Courts can convict a person on the testimony of a sole witness and minor contradictions in the prosecution's claim can be ignored, the Supreme Court has ruled.
"As a general rule, the court can and may act on the testimony of a single witness provided he is wholly reliable. There is no legal impediment in convicting a person on the sole testimony of a single witness," the apex court said while upholding the life sentence of two persons in a murder case.
"That is the logic of Section 134 of the Evidence Act, 1872. But if there are doubts about the testimony, the court will insist on corroboration... The time honoured principle is that evidence has to be weighed and not counted."
A division bench of judges BS Chauhan and AK Patnaik said while dismissing the appeals of Takdir Samsuddin Sheikh and another man for the murder of Moiyuddin Shaikh on September 21, 2000 at Vadodara over some financial disputes.
The apex court rejected the argument of the convict that their conviction was unsustainable as the prosecution claimed to have nabbed and seized the blood stained materials 13 days after the murder and the testimony of Bharat Rajendra Prasad Trivedi could not be relied upon as he was a friend of the deceased.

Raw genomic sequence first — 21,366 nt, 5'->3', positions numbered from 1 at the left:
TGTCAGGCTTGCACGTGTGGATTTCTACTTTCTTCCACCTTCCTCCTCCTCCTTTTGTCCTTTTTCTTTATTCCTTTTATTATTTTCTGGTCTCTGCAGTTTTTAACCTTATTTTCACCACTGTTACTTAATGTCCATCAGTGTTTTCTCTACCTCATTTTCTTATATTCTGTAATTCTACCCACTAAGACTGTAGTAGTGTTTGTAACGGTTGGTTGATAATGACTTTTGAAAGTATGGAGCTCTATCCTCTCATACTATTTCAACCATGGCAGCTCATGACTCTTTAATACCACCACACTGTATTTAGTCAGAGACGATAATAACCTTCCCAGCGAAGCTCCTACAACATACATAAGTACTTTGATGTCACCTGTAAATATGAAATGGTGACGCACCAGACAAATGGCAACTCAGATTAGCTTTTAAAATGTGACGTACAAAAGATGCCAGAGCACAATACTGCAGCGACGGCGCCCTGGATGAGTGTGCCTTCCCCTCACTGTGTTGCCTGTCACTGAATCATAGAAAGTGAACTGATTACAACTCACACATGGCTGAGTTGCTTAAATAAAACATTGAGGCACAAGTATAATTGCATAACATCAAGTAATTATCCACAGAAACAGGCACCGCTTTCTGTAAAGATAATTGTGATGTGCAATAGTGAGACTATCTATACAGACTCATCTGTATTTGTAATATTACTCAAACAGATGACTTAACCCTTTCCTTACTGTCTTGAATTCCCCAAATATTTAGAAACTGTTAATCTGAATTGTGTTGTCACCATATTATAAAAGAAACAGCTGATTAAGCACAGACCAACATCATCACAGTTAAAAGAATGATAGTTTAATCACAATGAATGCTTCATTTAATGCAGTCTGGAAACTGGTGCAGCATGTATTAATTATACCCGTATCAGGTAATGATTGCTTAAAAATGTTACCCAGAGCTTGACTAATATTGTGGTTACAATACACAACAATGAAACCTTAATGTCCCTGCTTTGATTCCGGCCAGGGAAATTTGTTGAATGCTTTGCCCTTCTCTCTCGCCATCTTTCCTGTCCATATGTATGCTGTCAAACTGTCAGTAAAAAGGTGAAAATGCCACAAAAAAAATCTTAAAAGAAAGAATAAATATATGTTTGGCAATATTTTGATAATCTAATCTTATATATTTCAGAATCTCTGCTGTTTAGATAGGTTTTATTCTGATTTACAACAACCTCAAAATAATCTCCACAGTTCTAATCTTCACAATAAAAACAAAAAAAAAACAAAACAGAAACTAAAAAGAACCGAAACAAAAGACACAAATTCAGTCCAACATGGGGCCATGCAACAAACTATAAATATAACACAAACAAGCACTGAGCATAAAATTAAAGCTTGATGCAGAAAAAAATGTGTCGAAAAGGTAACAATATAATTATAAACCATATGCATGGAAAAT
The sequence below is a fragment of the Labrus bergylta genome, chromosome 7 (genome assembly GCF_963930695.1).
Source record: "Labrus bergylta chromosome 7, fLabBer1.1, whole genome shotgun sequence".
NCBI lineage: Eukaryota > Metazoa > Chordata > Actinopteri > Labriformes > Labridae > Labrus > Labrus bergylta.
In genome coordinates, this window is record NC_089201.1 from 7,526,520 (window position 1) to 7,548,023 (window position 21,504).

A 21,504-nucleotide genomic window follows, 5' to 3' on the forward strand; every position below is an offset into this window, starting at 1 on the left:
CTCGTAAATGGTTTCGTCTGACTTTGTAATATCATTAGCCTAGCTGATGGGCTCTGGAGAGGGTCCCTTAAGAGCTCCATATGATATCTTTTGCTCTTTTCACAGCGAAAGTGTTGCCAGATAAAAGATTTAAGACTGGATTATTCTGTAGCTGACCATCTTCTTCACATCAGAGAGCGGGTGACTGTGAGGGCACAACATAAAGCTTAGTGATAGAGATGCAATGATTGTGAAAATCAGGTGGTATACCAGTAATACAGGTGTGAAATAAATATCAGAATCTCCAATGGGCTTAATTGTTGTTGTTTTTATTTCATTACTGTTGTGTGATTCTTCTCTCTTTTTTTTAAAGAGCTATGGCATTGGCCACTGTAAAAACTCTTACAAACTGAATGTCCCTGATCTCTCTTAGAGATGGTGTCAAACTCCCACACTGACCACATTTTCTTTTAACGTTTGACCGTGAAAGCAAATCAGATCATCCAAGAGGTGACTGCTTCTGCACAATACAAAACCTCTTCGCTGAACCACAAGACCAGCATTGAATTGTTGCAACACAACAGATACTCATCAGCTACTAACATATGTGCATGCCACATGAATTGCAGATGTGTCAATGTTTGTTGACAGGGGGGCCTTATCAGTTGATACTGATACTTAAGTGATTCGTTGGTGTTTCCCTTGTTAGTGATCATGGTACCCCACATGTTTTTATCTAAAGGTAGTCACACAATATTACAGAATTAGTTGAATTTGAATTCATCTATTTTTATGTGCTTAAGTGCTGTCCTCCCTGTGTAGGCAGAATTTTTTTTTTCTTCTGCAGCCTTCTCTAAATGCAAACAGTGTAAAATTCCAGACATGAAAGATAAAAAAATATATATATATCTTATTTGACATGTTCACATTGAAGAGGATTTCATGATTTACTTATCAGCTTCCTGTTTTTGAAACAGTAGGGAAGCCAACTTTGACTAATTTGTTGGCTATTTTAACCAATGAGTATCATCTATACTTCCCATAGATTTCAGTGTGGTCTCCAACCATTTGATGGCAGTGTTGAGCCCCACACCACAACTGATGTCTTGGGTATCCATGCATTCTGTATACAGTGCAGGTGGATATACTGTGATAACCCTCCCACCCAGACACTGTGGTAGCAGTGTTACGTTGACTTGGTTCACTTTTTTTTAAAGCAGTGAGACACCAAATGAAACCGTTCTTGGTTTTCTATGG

"Minor contradictions, inconsistencies, omissions or improvements on trivial matters without affecting the case of the prosecution should not be made the court to reject the evidence in its entirety," Justice Chauhan writing the judgement said.
According to post mortem report, the deceased was inflicted 33 injuries with swords and knives and the prosecution relied mostly on the testimony of the sole eye witness Trivedi who was accompanying the deceased in a car when they were waylaid.
The sessions court on December 14, 2001 convicted and sentenced the accused to life imprisonment and the Gujarat high court on May 4, 2009, dismissed their appeal upon which they appealed in the apex court.
Dismissing the appeal, the bench said courts after going through the entire evidence must form an opinion about the credibility of the witnesses and the appellate court in natural course would not be justified in reviewing the same again without justifiable reasons.
"The test is whether the evidence has a ring of truth, is cogent, credible and trustworthy or otherwise. The legal system has laid emphasis on value, weight and quality of evidence rather than on quantity, multiplicity or plurality of witnesses.
"It is, therefore, open to a competent court to fully and completely rely on a solitary witness and record conviction. Conversely, it may acquit the accused in spite of testimony of several witnesses if it is not satisfied about the quality of evidence," the bench added.